Pemaquid Point: The Fifth Field Lab

I’m on Thursday field lab, and while that might not mean a lot to you, to us that means chaos. Field lab is a part of our Natural History class (affectionately called “Natty His” here). Every Tuesday or Thursday, half of the semester leaves Chewonki to explore an ecosystem and gain a greater understanding of it.

Our first field lab was here on Ideal Point, where we explored the intertidal zone and got closely acquainted with Ascophyllum Nodosum and Fucus Spiralis, or y’know, seaweed.

Our second field lab also took place on the Neck, in the forest more specifically. We learned about tree identification and the ecosystems that they provide for other organisms in the forest at all stages of their life.

On field lab number three, we piled into vans and drove to Popham beach to learn about birds, tides, and sand dunes. It was a brilliant warm spring day, the first fair weather the Thursday group had ever experienced. We saw a variety of birds and wandered in the wake of the waves where I personally collected a bunch of shells from the tide line.

Then came the most anticipated field lab, the Salt Marsh, and we were all very excited. Tuesday field lab had gone out and come back without incident or anyone really falling in; they were the calm group. On Thursday field lab, we had fun jumping from the river bank into the mud which the outgoing tide had vacated. This may have given Thursday field lab a reputation for chaos. 

On field lab number five, a nice sunny spring day, we all loaded ourselves into vans and drove out to Pemaquid Point. Field lab runs from 1:30 to around 5:30 most days (including travel time). The first thing that Eric (science teacher) does is tell us about the house at the end of the point, whose side garden we would traverse through briefly to get to the water. So all twenty something of us walk down to the rocks after being told, “if there is a place you are most likely to break your ankles by just walking, it is here.” The scramble down rocks to the water was treacherous, but it was nothing compared to what would come.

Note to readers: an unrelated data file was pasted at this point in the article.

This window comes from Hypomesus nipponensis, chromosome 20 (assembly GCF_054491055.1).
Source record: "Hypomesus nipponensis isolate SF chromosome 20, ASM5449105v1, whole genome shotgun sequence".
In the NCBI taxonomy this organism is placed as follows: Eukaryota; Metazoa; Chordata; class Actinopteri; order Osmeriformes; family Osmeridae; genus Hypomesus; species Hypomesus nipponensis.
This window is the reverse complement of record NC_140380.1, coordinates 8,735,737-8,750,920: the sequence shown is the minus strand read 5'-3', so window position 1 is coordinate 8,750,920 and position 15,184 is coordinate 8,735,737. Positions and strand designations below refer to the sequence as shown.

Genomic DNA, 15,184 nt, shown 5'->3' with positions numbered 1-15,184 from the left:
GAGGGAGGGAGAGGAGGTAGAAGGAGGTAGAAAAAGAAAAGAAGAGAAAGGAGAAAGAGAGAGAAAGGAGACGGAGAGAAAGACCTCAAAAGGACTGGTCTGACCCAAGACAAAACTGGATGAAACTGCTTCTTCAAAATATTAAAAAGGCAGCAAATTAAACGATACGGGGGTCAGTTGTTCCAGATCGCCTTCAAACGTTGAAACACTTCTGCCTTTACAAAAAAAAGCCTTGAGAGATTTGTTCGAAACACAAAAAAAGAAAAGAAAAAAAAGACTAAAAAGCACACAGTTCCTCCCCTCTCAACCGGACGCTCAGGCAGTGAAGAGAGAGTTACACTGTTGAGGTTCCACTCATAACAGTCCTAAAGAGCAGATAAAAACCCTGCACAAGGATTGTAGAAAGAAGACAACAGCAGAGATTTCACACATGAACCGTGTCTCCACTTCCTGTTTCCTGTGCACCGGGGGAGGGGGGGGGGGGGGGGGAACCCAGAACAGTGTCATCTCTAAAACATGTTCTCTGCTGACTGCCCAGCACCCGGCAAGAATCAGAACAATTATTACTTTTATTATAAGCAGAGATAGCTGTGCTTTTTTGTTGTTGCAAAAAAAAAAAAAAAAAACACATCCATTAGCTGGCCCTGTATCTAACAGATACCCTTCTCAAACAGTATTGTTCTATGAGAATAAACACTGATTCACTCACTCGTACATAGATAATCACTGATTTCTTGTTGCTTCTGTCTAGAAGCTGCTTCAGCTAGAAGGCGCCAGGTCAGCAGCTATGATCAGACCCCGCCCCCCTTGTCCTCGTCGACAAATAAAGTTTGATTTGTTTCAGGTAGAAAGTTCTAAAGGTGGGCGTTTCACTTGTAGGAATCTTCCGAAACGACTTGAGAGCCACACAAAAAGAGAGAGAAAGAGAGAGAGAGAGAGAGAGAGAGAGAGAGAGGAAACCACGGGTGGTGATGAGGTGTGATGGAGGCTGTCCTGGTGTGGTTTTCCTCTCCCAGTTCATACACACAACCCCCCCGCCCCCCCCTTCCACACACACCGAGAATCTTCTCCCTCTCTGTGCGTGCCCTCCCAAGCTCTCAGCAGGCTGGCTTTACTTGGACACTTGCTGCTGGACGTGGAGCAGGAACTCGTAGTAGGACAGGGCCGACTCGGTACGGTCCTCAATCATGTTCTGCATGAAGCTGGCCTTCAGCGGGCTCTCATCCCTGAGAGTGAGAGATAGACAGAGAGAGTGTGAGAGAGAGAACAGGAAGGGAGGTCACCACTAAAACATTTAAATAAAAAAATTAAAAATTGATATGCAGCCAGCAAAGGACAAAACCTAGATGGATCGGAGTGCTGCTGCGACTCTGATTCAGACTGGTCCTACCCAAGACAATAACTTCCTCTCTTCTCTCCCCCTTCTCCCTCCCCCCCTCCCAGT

We sat on the point learning about sedimentary rocks and how they turn into the metamorphic rock that we were sitting on. It was a fascinating geology lesson, incorporating near history (only ten thousand years ago) and the first iteration of the rocks we were sitting on forming as sedimentary rock (430 million years ago). Then, it was time for an exploration of the rocky intertidal zone. Because the tide was so low we got to wander all the way out to the edges of the point. While this was very exciting, it meant traversing seaweed-covered rock on which I, of course, fell. This did not stop anyone from making it all the way out to the point and looking at the tide pools held in the rocks. On our way to the tide pools we saw gutweed which would be on a species quiz the next day (this is possibly the only reason I could identify it).

I spent a while just clambering all over the point, looking at tide pools and the different species that they contained, until we were all called back together as a group. Ella had made an impressive find, and the little orange/yellow creature was set into a tide pool for later observation. With this, we split into groups to survey a cross section of the rocky intertidal zone. Unfortunately, this is where my fall caught up to me, and so I sat recording my group’s findings next to a tide pool while they ran fearlessly over the seaweed-covered rocks. In my seat next to the tide pool a sea slug was discovered! We moved it from the tide pool into a bin with water so everyone could observe it in all of its glory.

And with that, field lab sadly ended, and we braved the way back. It was of course another treacherous scramble back over the seaweed covered rocks to the non-seaweed-covered rocks that were, nevertheless, full of treachery. We finally made it back to the parking lot, looking out to the sea once more as we piled into buses and drove back to the Neck. 

Alice Polen, Bard High School Early College, New York, NY

Learn more about our place-based science class and weekly field labs!

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